West Cork is awash with places to eat, making it a food lover’s ideal destination. There is an emphasis on cooking with local produce (see above) and freshly caught fish. Perhaps what is most delightful is walking into quiet, innocuous-looking pubs to be served food you’d expect from a first class restaurant, but with none of the formality. Eat your food at a table or at the bar and pass the time of day with the locals. There are many excellent restaurants too, but what makes eating in West Cork so special is the chance encounters. Nowhere is this more aptly demonstrated than at Mary Ann’s in Castletownshend, on Castle Haven Bay. The village is attached to the world by one of the steepest streets you’ll find and a ski lift wouldn’t go amiss. Halfway up the hill is a small, quaint looking pub that has changed little in 160 years. Inside, with its low ceilings and warm embrace, you will experience a meal that lives long in the memory. Framed awards on the wall show what Fergus and Patricia (the chef) O’Mahony have achieved in this enchanting spot, while photographs bear testimony to the allure of the place. Kevin Costner and Arnold Palmer make for an eclectic mix, but one you can observe as you are served fresh tempura prawns, West Cork lamb or seared scallops. You’ll need to keep room for dessert, though: the chocolate pecan pie should be locked up it’s so sinful.
Mary Ann’s is but one example. According to the Bridgestone 100 Best Restaurants in Ireland, seven reside in West Cork, testimony to the area’s love and art of good food… and great chefs. Glebe Gardens and Casey’s of Baltimore, The Good Things Café in Durrus, Nolans and O’Callaghan Walshe in Roscarberry, Deasy’s Harbour Bar in Clonakilty, The Fish Kitchen in Bantry… the list is as lengthy as it is impressive.
Coastal locations always have that certain wild charm, and West Cork is wilder than most. Jagged peninsulas, enchanting bays, cliff tops and roaring surf. It has a beauty that breathes air into the soul. Only the pretty beaches and islands counter that fabled Irish ruggedness. Even inland, every corner you turn and every road bend you navigate reveals lush landscapes and rolling hills.
West Cork is also blessed with colourful, picture-postcard villages and towns. The heart of places such as Skibbereen, Bantry and Clonakilty reveal a charm and pride that has remained for generations, while Baltimore, Glandore and Castletownbere epitomise Ireland’s deep relationship with the sea.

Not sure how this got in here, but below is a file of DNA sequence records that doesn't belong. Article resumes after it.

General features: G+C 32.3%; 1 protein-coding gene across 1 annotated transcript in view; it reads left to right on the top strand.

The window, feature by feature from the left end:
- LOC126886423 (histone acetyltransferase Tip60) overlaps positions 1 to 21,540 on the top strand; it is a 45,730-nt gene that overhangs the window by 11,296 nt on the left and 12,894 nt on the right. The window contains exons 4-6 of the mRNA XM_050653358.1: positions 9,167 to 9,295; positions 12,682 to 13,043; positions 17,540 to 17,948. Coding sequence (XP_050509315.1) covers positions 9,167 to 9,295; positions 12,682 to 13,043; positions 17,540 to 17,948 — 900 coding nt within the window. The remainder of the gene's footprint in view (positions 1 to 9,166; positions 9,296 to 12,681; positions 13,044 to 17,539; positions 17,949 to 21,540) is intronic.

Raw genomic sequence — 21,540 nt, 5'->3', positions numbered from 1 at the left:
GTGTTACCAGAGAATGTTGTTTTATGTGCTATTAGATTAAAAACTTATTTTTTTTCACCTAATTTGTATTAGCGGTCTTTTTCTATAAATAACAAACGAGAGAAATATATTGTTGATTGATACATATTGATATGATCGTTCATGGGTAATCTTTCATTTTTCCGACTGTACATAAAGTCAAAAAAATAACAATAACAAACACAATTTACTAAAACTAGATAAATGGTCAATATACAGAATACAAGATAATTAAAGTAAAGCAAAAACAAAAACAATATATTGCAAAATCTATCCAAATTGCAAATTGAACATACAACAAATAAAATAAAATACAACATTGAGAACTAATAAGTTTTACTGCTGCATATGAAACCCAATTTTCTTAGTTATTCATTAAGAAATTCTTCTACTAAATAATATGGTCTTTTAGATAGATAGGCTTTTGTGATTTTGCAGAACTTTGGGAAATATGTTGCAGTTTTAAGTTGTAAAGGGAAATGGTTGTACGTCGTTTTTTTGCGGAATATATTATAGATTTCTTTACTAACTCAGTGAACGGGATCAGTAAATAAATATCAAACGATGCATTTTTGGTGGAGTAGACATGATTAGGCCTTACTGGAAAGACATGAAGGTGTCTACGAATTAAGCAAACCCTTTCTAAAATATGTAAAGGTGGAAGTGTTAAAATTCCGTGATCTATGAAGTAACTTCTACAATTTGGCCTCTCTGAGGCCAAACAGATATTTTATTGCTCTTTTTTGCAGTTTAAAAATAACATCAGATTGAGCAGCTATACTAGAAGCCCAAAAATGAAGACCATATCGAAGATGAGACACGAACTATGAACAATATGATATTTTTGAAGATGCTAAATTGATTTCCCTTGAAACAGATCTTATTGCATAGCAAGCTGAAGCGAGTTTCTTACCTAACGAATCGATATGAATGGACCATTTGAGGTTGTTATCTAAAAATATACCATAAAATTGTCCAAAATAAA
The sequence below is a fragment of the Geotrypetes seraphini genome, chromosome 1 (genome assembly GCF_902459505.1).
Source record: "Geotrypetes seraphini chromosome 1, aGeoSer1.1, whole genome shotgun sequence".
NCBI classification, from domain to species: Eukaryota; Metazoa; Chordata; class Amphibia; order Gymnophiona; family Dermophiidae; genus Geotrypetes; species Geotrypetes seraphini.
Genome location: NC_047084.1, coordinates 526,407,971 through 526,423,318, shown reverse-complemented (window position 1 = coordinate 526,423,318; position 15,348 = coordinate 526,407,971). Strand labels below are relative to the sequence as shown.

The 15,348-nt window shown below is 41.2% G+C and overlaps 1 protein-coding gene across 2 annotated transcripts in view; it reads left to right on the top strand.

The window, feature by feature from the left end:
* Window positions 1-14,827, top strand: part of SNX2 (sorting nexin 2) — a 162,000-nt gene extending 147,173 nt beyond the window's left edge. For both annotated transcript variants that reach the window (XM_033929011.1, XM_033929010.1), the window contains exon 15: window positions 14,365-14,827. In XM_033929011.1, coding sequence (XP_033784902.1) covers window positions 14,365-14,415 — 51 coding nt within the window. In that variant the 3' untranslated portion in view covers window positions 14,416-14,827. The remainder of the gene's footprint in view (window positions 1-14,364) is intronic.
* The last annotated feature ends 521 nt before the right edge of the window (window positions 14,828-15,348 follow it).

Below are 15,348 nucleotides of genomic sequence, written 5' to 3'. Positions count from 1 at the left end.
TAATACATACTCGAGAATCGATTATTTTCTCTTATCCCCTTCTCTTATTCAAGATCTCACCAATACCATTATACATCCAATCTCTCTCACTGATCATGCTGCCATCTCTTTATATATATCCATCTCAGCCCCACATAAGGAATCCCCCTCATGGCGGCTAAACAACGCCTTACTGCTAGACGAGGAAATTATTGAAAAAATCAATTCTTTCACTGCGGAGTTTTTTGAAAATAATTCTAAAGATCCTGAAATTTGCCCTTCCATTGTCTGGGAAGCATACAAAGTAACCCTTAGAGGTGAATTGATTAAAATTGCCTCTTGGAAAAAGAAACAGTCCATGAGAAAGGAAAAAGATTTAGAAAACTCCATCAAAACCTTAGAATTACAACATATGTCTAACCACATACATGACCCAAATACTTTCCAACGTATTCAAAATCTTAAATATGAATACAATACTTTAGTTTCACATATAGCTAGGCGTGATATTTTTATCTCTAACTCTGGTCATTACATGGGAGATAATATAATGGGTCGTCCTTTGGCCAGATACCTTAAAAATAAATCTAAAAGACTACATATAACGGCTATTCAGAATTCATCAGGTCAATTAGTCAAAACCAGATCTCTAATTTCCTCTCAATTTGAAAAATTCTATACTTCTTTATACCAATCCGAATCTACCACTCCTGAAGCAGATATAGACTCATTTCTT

The region’s three large peninsulas jut out into the Atlantic, each as enchanting and mesmerising as the next. Here there is a sense of isolation, with Sheep’s Head particularly peaceful. The Beara peninsula, to the west, is more mountainous and populated but the 121-mile loop, known as the Ring of Beara, rivals any beauty spot in the country. The route lingers along the coastline and skirts the craggy Caha Mountains, promising captivating views whichever way you look.
Roads are of the quiet, country variety so take your time to enjoy the coves and beaches bathed in solitude. Lighthouses rise along the ocean’s edge, promising the most striking and remote vistas of all. Bright, tall and white they contrast sharply with the blue seas beyond and the barren green landscape at your back.
Other roads take you into the heart of nowhere, while some take you 2,000 years into the past. The Drombeg Stone Circle, east of Glandore, dates back to 900 BC. Thirteen stones still rise from the earth and it is here that ritual ceremonies took place. It is one of Ireland’s best preserved circles and the magical setting, overlooking rolling fields and sea views, adds greatly to its mysticism.
With its beauty, coastline, history and raft of activities there is plenty for the family to enjoy, but, most of all, West Cork promises a people who are as relaxed as they are welcoming. Having you visit their part of the world is a pleasure… and, like so many others, you might never leave.
Kevin Markham is Owner of the Golf Courses Ireland.